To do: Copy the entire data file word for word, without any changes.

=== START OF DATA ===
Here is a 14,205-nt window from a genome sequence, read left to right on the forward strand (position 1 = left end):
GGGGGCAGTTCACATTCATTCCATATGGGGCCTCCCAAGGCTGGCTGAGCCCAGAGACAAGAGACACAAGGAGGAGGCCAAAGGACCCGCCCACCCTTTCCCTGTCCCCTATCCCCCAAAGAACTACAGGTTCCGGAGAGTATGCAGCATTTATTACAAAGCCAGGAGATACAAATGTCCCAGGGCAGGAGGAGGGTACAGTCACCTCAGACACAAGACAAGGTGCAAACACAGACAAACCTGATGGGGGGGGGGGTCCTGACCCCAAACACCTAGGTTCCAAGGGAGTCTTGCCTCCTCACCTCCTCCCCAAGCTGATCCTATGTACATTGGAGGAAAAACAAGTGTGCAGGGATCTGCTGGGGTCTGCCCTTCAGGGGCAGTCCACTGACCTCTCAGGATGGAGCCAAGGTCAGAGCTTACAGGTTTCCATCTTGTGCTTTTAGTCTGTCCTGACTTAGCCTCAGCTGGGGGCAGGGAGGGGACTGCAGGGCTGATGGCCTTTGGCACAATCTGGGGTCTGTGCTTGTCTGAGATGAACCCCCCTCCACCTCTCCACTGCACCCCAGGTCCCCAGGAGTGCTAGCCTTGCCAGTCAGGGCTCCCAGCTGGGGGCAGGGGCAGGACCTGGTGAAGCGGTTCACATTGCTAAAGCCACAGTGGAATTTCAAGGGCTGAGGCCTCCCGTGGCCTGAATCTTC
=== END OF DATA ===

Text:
Here is a 14,205-nt window from a genome sequence, read left to right on the forward strand (position 1 = left end):
GGGGGCAGTTCACATTCATTCCATATGGGGCCTCCCAAGGCTGGCTGAGCCCAGAGACAAGAGACACAAGGAGGAGGCCAAAGGACCCGCCCACCCTTTCCCTGTCCCCTATCCCCCAAAGAACTACAGGTTCCGGAGAGTATGCAGCATTTATTACAAAGCCAGGAGATACAAATGTCCCAGGGCAGGAGGAGGGTACAGTCACCTCAGACACAAGACAAGGTGCAAACACAGACAAACCTGATGGGGGGGGGGGTCCTGACCCCAAACACCTAGGTTCCAAGGGAGTCTTGCCTCCTCACCTCCTCCCCAAGCTGATCCTATGTACATTGGAGGAAAAACAAGTGTGCAGGGATCTGCTGGGGTCTGCCCTTCAGGGGCAGTCCACTGACCTCTCAGGATGGAGCCAAGGTCAGAGCTTACAGGTTTCCATCTTGTGCTTTTAGTCTGTCCTGACTTAGCCTCAGCTGGGGGCAGGGAGGGGACTGCAGGGCTGATGGCCTTTGGCACAATCTGGGGTCTGTGCTTGTCTGAGATGAACCCCCCTCCACCTCTCCACTGCACCCCAGGTCCCCAGGAGTGCTAGCCTTGCCAGTCAGGGCTCCCAGCTGGGGGCAGGGGCAGGACCTGGTGAAGCGGTTCACATTGCTAAAGCCACAGTGGAATTTCAAGGGCTGAGGCCTCCCGTGGCCTGAATCTTC